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Genetics: New find regarding how cells grow without division (polyploidy)

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Color-coded chromosomes

From “Growing Without Cell Division: Mechanism Responsible for Cell Polyploidy Pinpointed?” (ScienceDaily, Nov. 1, 2011), we

When it comes to human chromosomes and the genes they carry, our tissue cells prefer matched pairs. Bundled within the nucleus of our cells are 46 chromosomes, one set of 23 inherited from each of our parents. Thus, we are known from a cellular standpoint as “diploid” creatures.
But a cellular chromosome situation common in plants and in many insects is polyploidy, in which there are more — sometimes a lot more — than two sets of chromosomes. Here, growth occurs through an increase in cell size versus an increase in cell number via cell division (mitosis). This allows more DNA to be crammed into the cell nucleus.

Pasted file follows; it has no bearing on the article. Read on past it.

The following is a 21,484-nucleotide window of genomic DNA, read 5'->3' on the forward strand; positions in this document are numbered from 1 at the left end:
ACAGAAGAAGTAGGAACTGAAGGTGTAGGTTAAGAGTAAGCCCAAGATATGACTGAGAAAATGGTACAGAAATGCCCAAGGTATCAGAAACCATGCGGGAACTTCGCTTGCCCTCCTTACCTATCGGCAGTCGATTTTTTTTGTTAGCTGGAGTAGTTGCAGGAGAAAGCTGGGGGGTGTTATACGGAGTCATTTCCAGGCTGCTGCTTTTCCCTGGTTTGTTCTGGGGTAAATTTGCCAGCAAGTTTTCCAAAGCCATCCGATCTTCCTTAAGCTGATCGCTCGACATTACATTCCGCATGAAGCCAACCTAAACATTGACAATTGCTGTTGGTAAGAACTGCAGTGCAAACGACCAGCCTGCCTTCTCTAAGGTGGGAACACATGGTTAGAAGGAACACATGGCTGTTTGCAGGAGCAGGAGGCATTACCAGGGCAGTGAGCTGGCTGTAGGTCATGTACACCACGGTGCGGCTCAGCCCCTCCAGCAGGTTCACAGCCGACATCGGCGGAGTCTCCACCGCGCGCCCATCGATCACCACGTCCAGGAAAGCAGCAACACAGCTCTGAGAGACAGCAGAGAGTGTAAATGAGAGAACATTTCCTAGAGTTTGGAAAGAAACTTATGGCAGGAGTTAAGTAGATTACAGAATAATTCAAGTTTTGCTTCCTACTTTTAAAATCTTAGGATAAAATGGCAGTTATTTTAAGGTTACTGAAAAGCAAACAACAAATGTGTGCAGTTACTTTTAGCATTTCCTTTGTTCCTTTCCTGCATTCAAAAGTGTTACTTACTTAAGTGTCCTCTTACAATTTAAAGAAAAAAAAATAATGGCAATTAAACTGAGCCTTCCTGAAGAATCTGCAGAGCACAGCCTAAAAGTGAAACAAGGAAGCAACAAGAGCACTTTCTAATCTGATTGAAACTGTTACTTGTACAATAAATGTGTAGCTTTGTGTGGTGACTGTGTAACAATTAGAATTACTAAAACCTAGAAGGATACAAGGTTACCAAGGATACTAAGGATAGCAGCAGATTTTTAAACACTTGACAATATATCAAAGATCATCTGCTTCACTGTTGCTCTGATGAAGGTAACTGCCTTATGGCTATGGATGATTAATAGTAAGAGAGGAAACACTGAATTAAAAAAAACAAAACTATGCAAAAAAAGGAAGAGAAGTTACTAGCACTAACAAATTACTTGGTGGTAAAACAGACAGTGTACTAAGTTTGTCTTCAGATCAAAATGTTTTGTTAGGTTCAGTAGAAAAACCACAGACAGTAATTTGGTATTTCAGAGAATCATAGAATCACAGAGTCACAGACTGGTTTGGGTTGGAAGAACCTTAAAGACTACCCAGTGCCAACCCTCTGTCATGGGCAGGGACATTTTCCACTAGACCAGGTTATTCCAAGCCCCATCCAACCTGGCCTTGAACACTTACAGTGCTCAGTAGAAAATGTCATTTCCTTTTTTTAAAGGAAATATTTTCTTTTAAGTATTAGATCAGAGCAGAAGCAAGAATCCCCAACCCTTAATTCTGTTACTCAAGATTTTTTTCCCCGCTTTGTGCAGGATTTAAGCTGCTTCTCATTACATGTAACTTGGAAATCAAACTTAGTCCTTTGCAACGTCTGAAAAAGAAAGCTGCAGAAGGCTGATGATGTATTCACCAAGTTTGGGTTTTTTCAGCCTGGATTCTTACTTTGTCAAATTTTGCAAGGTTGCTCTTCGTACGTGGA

This happens in non-plant life forms as diverse as humans and fruit flies, but is best known in plants.

“We mathematically modeled the behavior of molecules known to control this special type of cell cycle and the progression to polyploidy. We then made certain predictions about how these molecules were regulated during the endocycle that we tested in fruit flies.”

Duronio said the study demonstrated that genes turned on and off in a cyclical manner was important for cells to continue endocycling and become polyploid. “We showed that one particular perturbation, or mutation, of this mechanism blocked the ability of cells to do that.”

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